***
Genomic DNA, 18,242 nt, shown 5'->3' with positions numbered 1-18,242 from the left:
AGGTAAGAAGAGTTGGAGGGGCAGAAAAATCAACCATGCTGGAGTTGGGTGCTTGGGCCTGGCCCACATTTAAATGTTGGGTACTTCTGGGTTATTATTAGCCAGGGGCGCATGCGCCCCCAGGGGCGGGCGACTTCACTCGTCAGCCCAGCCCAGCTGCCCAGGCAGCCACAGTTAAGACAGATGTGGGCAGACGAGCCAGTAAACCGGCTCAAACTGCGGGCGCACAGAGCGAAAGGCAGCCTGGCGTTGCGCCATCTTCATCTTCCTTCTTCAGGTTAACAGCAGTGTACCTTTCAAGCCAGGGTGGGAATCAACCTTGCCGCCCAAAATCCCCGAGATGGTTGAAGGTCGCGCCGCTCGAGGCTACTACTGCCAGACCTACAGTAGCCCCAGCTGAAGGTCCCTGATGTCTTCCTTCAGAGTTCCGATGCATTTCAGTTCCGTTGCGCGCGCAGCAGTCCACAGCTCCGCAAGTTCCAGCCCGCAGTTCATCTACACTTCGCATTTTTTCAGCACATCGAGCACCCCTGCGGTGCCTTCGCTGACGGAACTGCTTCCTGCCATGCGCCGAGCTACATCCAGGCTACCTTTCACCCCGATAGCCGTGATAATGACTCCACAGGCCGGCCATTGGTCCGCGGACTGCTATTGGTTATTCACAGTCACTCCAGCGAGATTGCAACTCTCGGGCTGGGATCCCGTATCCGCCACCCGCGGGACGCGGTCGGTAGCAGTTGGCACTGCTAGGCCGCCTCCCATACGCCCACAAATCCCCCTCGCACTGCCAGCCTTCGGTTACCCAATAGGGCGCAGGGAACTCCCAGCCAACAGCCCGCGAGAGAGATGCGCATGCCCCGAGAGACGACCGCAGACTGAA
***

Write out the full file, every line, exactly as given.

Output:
Genomic DNA, 18,242 nt, shown 5'->3' with positions numbered 1-18,242 from the left:
AGGTAAGAAGAGTTGGAGGGGCAGAAAAATCAACCATGCTGGAGTTGGGTGCTTGGGCCTGGCCCACATTTAAATGTTGGGTACTTCTGGGTTATTATTAGCCAGGGGCGCATGCGCCCCCAGGGGCGGGCGACTTCACTCGTCAGCCCAGCCCAGCTGCCCAGGCAGCCACAGTTAAGACAGATGTGGGCAGACGAGCCAGTAAACCGGCTCAAACTGCGGGCGCACAGAGCGAAAGGCAGCCTGGCGTTGCGCCATCTTCATCTTCCTTCTTCAGGTTAACAGCAGTGTACCTTTCAAGCCAGGGTGGGAATCAACCTTGCCGCCCAAAATCCCCGAGATGGTTGAAGGTCGCGCCGCTCGAGGCTACTACTGCCAGACCTACAGTAGCCCCAGCTGAAGGTCCCTGATGTCTTCCTTCAGAGTTCCGATGCATTTCAGTTCCGTTGCGCGCGCAGCAGTCCACAGCTCCGCAAGTTCCAGCCCGCAGTTCATCTACACTTCGCATTTTTTCAGCACATCGAGCACCCCTGCGGTGCCTTCGCTGACGGAACTGCTTCCTGCCATGCGCCGAGCTACATCCAGGCTACCTTTCACCCCGATAGCCGTGATAATGACTCCACAGGCCGGCCATTGGTCCGCGGACTGCTATTGGTTATTCACAGTCACTCCAGCGAGATTGCAACTCTCGGGCTGGGATCCCGTATCCGCCACCCGCGGGACGCGGTCGGTAGCAGTTGGCACTGCTAGGCCGCCTCCCATACGCCCACAAATCCCCCTCGCACTGCCAGCCTTCGGTTACCCAATAGGGCGCAGGGAACTCCCAGCCAACAGCCCGCGAGAGAGATGCGCATGCCCCGAGAGACGACCGCAGACTGAA